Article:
The Apple IIe was introduced in January 1983 as a replacement for the Apple II Plus. Apple intended the Apple III to eventually replace the Apple II Plus, but its failure in the marketplace prompted them to release an enhanced version of the II Plus, the Apple IIe.
The IIe became so popular that it supplanted the Apple III. The Apple III was quickly discontinued and the IIe would go on to receive many updates and stay in production for about ten years.
The IIe offered the same basic functionality of the II Plus, but it did so with fewer chips and was thus cheaper to manufacture. The Apple IIe uses the 1 MHz 6502A processor on an 8-bit data bus. Total RAM is 128K with 64K built into the motherboard and 64K included on the 80 Column Card.
The 80 Column Card also allows the Apple IIe to display 80 columns across the screen. Without it, the IIe can only display 40 columns. Apple originally sold the Apple IIe for around $1400. I purchased my Apple IIe system with disk drives, Apple Super Serial Card, and monochrome monitor for $80 in 2000.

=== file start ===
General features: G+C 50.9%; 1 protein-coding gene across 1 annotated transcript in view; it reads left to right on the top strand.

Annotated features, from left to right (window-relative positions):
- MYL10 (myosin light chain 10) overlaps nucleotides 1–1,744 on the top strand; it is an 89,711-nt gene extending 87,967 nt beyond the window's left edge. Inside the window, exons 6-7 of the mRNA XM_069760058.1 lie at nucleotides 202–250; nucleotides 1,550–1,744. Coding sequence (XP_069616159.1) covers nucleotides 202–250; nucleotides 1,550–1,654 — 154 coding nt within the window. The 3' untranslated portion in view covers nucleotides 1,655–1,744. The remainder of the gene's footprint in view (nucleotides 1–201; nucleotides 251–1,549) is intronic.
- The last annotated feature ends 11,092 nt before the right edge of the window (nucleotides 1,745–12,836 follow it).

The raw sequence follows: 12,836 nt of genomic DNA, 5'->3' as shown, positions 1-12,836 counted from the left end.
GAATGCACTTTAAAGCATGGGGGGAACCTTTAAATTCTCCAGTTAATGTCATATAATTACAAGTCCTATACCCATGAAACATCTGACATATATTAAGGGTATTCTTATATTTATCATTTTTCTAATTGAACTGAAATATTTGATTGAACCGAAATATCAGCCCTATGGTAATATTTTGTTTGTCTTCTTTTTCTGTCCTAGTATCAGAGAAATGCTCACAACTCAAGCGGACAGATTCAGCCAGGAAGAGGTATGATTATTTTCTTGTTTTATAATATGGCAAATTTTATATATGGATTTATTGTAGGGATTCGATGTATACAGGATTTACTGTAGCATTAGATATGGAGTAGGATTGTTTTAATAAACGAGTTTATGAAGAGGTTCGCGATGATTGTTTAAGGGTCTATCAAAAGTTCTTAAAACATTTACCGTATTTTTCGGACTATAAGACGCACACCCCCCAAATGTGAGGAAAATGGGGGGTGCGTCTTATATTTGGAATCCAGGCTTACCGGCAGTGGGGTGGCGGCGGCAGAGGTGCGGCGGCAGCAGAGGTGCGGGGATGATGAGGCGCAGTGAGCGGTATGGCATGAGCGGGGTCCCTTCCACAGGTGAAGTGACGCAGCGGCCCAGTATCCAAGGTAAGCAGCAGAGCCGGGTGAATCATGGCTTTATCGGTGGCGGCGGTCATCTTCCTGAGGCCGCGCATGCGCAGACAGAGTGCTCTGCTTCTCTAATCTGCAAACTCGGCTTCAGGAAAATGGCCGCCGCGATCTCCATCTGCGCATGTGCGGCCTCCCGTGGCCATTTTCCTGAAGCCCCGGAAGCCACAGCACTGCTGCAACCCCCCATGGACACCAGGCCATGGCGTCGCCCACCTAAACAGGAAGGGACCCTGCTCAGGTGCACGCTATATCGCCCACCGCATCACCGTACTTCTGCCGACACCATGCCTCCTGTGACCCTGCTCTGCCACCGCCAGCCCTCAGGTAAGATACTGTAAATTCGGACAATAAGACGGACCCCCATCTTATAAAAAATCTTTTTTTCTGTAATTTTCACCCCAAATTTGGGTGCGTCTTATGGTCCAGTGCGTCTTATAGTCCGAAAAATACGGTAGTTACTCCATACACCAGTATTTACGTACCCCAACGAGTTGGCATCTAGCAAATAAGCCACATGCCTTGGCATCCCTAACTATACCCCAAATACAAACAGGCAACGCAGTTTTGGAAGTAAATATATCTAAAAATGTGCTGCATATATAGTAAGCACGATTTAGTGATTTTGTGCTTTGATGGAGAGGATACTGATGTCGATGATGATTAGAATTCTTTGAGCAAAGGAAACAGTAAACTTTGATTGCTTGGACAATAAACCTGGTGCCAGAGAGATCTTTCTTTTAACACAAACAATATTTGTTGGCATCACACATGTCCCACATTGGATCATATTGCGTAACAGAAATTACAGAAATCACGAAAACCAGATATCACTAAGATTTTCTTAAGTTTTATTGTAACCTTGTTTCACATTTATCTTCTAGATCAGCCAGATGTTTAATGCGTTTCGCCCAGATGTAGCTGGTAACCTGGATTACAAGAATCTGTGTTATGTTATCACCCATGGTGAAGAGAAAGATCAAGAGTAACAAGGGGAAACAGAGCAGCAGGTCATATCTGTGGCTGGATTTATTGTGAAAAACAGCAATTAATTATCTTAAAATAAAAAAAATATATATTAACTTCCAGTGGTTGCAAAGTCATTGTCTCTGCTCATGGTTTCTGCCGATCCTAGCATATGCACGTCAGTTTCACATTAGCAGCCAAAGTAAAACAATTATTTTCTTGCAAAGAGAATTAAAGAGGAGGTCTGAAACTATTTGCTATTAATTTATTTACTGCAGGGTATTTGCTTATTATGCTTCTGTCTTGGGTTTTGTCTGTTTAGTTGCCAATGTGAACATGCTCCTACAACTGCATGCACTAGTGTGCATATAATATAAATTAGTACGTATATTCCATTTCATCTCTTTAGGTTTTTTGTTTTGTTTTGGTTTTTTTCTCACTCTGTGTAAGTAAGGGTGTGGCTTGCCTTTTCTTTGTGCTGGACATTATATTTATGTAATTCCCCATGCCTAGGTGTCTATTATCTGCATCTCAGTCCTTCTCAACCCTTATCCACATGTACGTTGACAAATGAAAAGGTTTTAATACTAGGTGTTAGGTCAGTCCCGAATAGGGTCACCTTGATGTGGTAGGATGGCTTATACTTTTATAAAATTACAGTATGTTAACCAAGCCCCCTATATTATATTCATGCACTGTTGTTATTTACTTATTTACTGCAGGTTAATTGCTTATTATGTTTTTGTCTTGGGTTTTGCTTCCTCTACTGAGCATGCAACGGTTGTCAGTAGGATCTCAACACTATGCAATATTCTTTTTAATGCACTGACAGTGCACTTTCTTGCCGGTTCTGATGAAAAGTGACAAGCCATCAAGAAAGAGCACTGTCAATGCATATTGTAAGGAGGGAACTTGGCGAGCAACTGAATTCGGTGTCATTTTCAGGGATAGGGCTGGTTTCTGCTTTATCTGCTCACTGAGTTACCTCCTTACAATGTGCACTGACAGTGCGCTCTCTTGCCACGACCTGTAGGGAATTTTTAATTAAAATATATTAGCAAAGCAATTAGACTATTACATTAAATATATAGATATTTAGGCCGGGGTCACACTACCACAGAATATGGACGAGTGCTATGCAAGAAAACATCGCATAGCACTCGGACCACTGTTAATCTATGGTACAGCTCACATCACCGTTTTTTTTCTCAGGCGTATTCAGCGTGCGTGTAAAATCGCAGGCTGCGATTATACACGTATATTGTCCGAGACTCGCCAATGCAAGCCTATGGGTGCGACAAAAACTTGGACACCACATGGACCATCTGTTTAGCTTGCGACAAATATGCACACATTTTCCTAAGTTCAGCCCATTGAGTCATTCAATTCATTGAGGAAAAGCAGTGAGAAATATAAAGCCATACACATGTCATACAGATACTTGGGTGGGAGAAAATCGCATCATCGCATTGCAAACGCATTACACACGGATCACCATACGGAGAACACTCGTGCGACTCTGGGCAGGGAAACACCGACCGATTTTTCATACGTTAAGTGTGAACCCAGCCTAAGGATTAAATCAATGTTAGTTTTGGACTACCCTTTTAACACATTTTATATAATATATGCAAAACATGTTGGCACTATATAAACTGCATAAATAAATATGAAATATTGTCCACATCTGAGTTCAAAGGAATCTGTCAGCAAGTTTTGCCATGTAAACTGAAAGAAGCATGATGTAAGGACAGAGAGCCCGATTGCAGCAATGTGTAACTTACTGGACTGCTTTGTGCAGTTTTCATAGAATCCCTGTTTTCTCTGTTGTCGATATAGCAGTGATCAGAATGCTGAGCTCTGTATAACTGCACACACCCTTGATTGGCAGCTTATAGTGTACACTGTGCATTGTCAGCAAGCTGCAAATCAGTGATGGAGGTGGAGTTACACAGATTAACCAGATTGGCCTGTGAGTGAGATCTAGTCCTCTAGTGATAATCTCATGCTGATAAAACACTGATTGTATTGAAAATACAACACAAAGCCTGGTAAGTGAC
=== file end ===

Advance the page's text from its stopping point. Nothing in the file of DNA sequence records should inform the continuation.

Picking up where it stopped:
I remember using an Apple IIe system with this same monitor and disk drives in grade school back in the mid-1980s. In those days, computer literacy classes usually consisted of instruction in Applesoft BASIC and DOS 3.3. Windowing operating systems were still very rare.
The Macintosh platform wasn’t able to catch up to the Apple II’s market share until the late 1980s. It would not be until the early 1990s that the Macintosh platform was able to best the Apple II in the education market. In the 1980s, many schools began purchasing the Macintosh for desktop publishing.
They were used by media departments to create school newspapers and yearbooks. However, the Apple II platform remained the dominant force in school computer literacy programs for most of the 1980s.
Computer science or computer programming classes in high school or junior high tended to be Applesoft BASIC courses using the Apple IIe and later the Apple IIgs.